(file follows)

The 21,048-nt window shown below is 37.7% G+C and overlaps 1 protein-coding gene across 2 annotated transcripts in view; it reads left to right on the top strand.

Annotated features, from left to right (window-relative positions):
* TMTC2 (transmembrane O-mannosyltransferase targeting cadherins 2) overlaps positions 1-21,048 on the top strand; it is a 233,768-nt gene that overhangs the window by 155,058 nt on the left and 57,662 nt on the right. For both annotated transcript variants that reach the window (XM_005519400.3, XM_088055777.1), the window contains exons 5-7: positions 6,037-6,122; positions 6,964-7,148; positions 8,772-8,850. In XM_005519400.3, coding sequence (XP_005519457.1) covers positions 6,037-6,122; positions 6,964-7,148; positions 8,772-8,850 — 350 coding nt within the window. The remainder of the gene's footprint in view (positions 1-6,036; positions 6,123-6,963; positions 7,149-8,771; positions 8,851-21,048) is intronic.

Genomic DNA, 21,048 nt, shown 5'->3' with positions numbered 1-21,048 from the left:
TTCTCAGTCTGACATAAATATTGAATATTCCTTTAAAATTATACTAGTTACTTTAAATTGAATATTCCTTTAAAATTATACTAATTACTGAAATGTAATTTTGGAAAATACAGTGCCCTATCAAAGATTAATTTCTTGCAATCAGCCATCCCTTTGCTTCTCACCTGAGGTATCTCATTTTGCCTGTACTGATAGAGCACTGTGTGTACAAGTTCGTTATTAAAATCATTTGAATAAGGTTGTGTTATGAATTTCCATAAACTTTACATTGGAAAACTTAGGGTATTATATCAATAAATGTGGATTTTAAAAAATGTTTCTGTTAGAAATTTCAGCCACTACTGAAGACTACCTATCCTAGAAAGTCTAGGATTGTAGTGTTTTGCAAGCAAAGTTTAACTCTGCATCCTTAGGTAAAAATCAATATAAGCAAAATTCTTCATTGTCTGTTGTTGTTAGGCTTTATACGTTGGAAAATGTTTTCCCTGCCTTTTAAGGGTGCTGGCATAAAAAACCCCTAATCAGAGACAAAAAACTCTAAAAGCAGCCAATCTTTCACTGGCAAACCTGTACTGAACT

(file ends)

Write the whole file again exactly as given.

The 21,048-nt window shown below is 37.7% G+C and overlaps 1 protein-coding gene across 2 annotated transcripts in view; it reads left to right on the top strand.

Annotated features, from left to right (window-relative positions):
* TMTC2 (transmembrane O-mannosyltransferase targeting cadherins 2) overlaps positions 1-21,048 on the top strand; it is a 233,768-nt gene that overhangs the window by 155,058 nt on the left and 57,662 nt on the right. For both annotated transcript variants that reach the window (XM_005519400.3, XM_088055777.1), the window contains exons 5-7: positions 6,037-6,122; positions 6,964-7,148; positions 8,772-8,850. In XM_005519400.3, coding sequence (XP_005519457.1) covers positions 6,037-6,122; positions 6,964-7,148; positions 8,772-8,850 — 350 coding nt within the window. The remainder of the gene's footprint in view (positions 1-6,036; positions 6,123-6,963; positions 7,149-8,771; positions 8,851-21,048) is intronic.

Genomic DNA, 21,048 nt, shown 5'->3' with positions numbered 1-21,048 from the left:
TTCTCAGTCTGACATAAATATTGAATATTCCTTTAAAATTATACTAGTTACTTTAAATTGAATATTCCTTTAAAATTATACTAATTACTGAAATGTAATTTTGGAAAATACAGTGCCCTATCAAAGATTAATTTCTTGCAATCAGCCATCCCTTTGCTTCTCACCTGAGGTATCTCATTTTGCCTGTACTGATAGAGCACTGTGTGTACAAGTTCGTTATTAAAATCATTTGAATAAGGTTGTGTTATGAATTTCCATAAACTTTACATTGGAAAACTTAGGGTATTATATCAATAAATGTGGATTTTAAAAAATGTTTCTGTTAGAAATTTCAGCCACTACTGAAGACTACCTATCCTAGAAAGTCTAGGATTGTAGTGTTTTGCAAGCAAAGTTTAACTCTGCATCCTTAGGTAAAAATCAATATAAGCAAAATTCTTCATTGTCTGTTGTTGTTAGGCTTTATACGTTGGAAAATGTTTTCCCTGCCTTTTAAGGGTGCTGGCATAAAAAACCCCTAATCAGAGACAAAAAACTCTAAAAGCAGCCAATCTTTCACTGGCAAACCTGTACTGAACT